Wednesday, December 24, 2008

Over Regulation

Think we're under-regulated? Not entirely. Sarb-Ox is an anchor tied to the necks of entrepreneurs. (H/T Slashdot)

For all of this, we can first thank Sarbanes-Oxley. Cooked up in the wake of accounting scandals earlier this decade, it has essentially killed the creation of new public companies in America, hamstrung the NYSE and Nasdaq (while making the London Stock Exchange rich), and cost U.S. industry more than $200 billion by some estimates.

Meanwhile, FASB has fiddled with the accounting rules so much that, as one of America's most dynamic business executives, T.J. Rodgers of Cypress Semiconductor, recently blogged: "My financial statements are a mystery, even to me." FASB's "mark-to-market" accounting rules helped drive AIG and Bear Stearns into bankruptcy, even though they were cash-positive.


5 comments:

Samay said...
This comment has been removed by the author.
Samay said...

Dude, Sarbanes-Oxley requires a minimum market capitalization for a publicly-listed corporation to apply.

What the hell kind of "entrepreneur" already runs a multi-million dollar publicly listed corporation?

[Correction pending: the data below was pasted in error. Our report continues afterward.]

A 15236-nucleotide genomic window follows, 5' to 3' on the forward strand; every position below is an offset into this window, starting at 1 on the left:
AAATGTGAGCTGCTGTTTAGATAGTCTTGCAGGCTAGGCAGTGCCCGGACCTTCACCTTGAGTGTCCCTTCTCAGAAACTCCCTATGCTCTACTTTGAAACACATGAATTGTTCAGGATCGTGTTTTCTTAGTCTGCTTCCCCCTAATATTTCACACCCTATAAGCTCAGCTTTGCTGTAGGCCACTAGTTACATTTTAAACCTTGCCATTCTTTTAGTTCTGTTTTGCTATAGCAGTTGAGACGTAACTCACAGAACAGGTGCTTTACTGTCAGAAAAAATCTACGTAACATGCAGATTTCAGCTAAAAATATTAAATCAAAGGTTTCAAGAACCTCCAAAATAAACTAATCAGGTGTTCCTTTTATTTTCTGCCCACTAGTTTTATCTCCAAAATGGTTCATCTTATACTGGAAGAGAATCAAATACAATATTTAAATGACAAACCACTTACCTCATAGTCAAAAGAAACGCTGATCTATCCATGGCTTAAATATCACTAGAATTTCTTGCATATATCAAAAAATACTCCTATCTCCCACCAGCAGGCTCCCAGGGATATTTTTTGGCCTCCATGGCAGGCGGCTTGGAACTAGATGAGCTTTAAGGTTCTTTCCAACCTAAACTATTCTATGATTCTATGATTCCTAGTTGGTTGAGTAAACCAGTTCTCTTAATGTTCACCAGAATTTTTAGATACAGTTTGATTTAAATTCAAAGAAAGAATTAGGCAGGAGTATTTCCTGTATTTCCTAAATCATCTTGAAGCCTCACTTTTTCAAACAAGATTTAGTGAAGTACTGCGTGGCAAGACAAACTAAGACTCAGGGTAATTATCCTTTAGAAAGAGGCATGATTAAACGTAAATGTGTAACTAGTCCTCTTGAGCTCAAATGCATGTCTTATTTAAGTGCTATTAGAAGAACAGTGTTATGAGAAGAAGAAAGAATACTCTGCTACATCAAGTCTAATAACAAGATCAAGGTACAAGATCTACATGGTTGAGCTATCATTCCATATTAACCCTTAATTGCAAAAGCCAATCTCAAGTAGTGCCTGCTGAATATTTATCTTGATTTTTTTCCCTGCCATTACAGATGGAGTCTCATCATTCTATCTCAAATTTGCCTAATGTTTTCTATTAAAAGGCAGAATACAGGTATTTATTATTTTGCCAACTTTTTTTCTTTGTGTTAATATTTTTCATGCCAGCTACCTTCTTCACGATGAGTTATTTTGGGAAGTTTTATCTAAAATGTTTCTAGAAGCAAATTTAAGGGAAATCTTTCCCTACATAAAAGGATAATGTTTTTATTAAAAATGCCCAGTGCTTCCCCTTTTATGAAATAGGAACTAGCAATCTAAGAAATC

Also, my dad knows TJ Rodgers, and he's a really nice guy, but kind of a nut in many ways. He also hasn't really come up with any new technical ideas since the late '80s.

Sockless Joe said...

Those were two paragraphs that just sort of happened to be together and I probably should have separated them when I quoted... Didn't mean to put Cypress in the whole startup/IPO deal. Several preceding paragraphs are about the friction caused in the VC/startup cycle, and my impression was that most of that friction was ongoing disclosure and compliance.

I quoted Rodgers because he expressed a sentiment that I've heard frequently (though rarely from someone in a CEO or other high executive position) - that nobody is really and truly compliant, and companies are sort of relying on a good faith non-enforcement from the government. When the crooks emerge, they throw Sarb-Ox at them and it's pretty much guaranteed to stick.

Samay said...

Of course people are going to try and minimize compliance as much as they can, but Sarbanes-Oxley is there to prevent major Enron-style malfeasance. If a VC can't figure out how to handle that, they shouldn't be in such a dicey business.

Samay said...

PS - most VCs are scumbag leeches anyways.